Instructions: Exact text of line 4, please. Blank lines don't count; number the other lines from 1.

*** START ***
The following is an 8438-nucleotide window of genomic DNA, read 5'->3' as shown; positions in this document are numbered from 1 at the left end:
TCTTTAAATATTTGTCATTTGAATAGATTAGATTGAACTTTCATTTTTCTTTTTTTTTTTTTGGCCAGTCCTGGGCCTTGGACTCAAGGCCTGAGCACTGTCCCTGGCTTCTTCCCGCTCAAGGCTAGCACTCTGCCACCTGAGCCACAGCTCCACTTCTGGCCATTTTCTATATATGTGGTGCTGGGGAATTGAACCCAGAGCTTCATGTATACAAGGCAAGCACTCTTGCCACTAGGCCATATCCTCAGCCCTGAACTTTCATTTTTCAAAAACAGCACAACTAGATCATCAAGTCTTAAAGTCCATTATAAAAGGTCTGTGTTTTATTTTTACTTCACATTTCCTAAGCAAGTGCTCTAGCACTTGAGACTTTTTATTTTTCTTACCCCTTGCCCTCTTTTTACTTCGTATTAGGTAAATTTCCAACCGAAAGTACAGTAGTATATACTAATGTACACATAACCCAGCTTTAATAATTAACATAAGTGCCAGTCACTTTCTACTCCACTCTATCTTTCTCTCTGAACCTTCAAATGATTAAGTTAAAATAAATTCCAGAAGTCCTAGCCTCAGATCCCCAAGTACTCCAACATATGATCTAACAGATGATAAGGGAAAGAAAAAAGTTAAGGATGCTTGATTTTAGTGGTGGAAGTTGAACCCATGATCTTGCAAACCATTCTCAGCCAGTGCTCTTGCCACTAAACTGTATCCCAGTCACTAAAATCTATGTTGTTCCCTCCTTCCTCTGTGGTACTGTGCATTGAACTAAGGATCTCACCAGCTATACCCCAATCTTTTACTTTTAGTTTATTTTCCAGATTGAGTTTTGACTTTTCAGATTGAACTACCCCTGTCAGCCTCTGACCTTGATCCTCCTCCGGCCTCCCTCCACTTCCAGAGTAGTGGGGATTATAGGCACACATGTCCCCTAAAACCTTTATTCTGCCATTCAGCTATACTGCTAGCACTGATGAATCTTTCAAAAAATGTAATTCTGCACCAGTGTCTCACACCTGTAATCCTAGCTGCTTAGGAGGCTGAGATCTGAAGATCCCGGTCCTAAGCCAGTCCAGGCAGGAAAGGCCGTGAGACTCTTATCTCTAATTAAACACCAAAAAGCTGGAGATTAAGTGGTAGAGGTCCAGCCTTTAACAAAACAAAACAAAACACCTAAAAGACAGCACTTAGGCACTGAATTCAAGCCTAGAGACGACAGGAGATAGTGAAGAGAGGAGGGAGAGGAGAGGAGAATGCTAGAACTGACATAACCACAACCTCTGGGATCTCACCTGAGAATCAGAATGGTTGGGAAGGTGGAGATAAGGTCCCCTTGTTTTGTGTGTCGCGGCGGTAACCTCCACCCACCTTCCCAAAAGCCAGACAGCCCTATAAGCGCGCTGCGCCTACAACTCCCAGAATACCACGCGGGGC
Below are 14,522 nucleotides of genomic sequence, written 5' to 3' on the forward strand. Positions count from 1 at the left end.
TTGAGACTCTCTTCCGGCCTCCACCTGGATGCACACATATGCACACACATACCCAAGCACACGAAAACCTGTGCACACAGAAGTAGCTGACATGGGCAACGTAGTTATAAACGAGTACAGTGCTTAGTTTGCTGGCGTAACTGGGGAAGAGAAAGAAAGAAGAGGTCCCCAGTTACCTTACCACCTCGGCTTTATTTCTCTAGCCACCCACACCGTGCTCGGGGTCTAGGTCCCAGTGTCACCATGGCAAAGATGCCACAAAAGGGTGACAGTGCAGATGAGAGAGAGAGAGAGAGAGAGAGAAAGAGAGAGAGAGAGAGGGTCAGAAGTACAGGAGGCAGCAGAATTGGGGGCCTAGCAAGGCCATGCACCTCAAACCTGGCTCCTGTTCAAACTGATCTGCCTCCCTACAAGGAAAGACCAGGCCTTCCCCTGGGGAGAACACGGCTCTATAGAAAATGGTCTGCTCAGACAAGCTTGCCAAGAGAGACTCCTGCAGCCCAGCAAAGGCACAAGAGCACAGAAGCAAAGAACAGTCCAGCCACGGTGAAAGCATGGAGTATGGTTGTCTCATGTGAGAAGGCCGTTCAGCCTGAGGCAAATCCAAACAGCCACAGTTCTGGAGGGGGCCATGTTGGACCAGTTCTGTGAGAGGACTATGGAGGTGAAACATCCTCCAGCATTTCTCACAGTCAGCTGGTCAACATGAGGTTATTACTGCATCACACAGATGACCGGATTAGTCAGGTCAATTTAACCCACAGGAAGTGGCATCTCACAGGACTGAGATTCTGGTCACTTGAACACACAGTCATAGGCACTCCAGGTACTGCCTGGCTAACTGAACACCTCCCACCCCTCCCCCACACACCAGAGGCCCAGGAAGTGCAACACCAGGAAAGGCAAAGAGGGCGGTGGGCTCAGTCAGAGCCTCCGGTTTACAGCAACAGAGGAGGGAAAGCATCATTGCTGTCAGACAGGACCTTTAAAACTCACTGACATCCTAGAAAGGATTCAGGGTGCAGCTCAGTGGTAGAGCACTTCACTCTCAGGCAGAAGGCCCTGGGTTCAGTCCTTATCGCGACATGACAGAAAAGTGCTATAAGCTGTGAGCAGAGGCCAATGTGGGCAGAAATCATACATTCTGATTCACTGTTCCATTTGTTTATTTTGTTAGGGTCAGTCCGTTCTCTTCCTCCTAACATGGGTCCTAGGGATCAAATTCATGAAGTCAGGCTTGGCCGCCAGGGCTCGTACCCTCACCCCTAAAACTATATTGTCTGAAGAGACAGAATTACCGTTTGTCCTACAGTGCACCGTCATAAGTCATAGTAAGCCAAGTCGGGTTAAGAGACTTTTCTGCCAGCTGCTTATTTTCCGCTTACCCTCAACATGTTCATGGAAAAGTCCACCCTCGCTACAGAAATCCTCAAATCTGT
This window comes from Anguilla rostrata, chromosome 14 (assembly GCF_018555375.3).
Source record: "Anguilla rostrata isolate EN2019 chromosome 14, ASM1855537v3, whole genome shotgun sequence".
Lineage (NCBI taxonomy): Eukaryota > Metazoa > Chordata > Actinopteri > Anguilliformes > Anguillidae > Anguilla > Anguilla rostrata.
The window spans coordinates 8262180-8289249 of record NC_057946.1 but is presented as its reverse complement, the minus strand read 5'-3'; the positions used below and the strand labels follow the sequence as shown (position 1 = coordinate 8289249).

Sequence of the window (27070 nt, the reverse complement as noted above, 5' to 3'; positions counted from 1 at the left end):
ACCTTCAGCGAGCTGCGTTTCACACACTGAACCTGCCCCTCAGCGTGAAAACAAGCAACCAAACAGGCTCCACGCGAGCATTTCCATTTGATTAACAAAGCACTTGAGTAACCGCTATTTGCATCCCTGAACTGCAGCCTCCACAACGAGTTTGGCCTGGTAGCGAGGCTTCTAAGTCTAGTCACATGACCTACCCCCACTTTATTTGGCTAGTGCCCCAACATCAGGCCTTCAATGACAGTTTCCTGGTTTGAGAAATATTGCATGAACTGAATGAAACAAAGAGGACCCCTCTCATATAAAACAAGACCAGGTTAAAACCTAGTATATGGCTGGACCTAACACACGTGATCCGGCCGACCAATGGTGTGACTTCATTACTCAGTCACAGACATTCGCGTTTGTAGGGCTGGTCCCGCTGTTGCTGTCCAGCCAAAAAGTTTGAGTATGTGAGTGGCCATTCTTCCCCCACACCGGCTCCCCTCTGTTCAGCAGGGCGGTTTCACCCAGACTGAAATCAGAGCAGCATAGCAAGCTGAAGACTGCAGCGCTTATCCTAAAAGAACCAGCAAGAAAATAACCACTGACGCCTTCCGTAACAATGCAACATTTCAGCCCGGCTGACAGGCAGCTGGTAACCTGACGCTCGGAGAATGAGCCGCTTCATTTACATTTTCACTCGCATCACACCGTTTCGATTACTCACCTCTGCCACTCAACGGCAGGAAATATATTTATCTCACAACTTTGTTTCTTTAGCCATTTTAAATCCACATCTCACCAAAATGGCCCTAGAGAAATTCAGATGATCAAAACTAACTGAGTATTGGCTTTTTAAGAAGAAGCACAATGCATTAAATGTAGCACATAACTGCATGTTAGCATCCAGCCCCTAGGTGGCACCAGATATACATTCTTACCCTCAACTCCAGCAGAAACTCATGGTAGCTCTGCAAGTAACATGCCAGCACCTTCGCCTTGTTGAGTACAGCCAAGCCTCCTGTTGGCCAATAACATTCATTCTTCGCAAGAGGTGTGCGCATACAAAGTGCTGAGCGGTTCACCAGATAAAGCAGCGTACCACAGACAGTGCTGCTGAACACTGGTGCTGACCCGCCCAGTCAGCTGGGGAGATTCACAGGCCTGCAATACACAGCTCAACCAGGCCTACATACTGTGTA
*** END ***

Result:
TTGAGACTCTCTTCCGGCCTCCACCTGGATGCACACATATGCACACACATACCCAAGCACACGAAAACCTGTGCACACAGAAGTAGCTGACATGGGCAACGTAGTTATAAACGAGTACAGTGCTTAGTTTGCTGGCGTAACTGGGGAAGAGAAAGAAAGAAGAGGTCCCCAGTTACCTTACCACCTCGGCTTTATTTCTCTAGCCACCCACACCGTGCTCGGGGTCTAGGTCCCAGTGTCACCATGGCAAAGATGCCACAAAAGGGTGACAGTGCAGATGAGAGAGAGAGAGAGAGAGAGAGAAAGAGAGAGAGAGAGAGGGTCAGAAGTACAGGAGGCAGCAGAATTGGGGGCCTAGCAAGGCCATGCACCTCAAACCTGGCTCCTGTTCAAACTGATCTGCCTCCCTACAAGGAAAGACCAGGCCTTCCCCTGGGGAGAACACGGCTCTATAGAAAATGGTCTGCTCAGACAAGCTTGCCAAGAGAGACTCCTGCAGCCCAGCAAAGGCACAAGAGCACAGAAGCAAAGAACAGTCCAGCCACGGTGAAAGCATGGAGTATGGTTGTCTCATGTGAGAAGGCCGTTCAGCCTGAGGCAAATCCAAACAGCCACAGTTCTGGAGGGGGCCATGTTGGACCAGTTCTGTGAGAGGACTATGGAGGTGAAACATCCTCCAGCATTTCTCACAGTCAGCTGGTCAACATGAGGTTATTACTGCATCACACAGATGACCGGATTAGTCAGGTCAATTTAACCCACAGGAAGTGGCATCTCACAGGACTGAGATTCTGGTCACTTGAACACACAGTCATAGGCACTCCAGGTACTGCCTGGCTAACTGAACACCTCCCACCCCTCCCCCACACACCAGAGGCCCAGGAAGTGCAACACCAGGAAAGGCAAAGAGGGCGGTGGGCTCAGTCAGAGCCTCCGGTTTACAGCAACAGAGGAGGGAAAGCATCATTGCTGTCAGACAGGACCTTTAAAACTCACTGACATCCTAGAAAGGATTCAGGGTGCAGCTCAGTGGTAGAGCACTTCACTCTCAGGCAGAAGGCCCTGGGTTCAGTCCTTATCGCGACATGACAGAAAAGTGCTATAAGCTGTGAGCAGAGGCCAATGTGGGCAGAAATCATACATTCTGATTCACTGTTCCATTTGTTTATTTTGTTAGGGTCAGTCCGTTCTCTTCCTCCTAACATGGGTCCTAGGGATCAAATTCATGAAGTCAGGCTTGGCCGCCAGGGCTCGTACCCTCACCCCTAAAACTATATTGTCTGAAGAGACAGAATTACCGTTTGTCCTACAGTGCACCGTCATAAGTCATAGTAAGCCAAGTCGGGTTAAGAGACTTTTCTGCCAGCTGCTTATTTTCCGCTTACCCTCAACATGTTCATGGAAAAGTCCACCCTCGCTACAGAAATCCTCAAATCTGT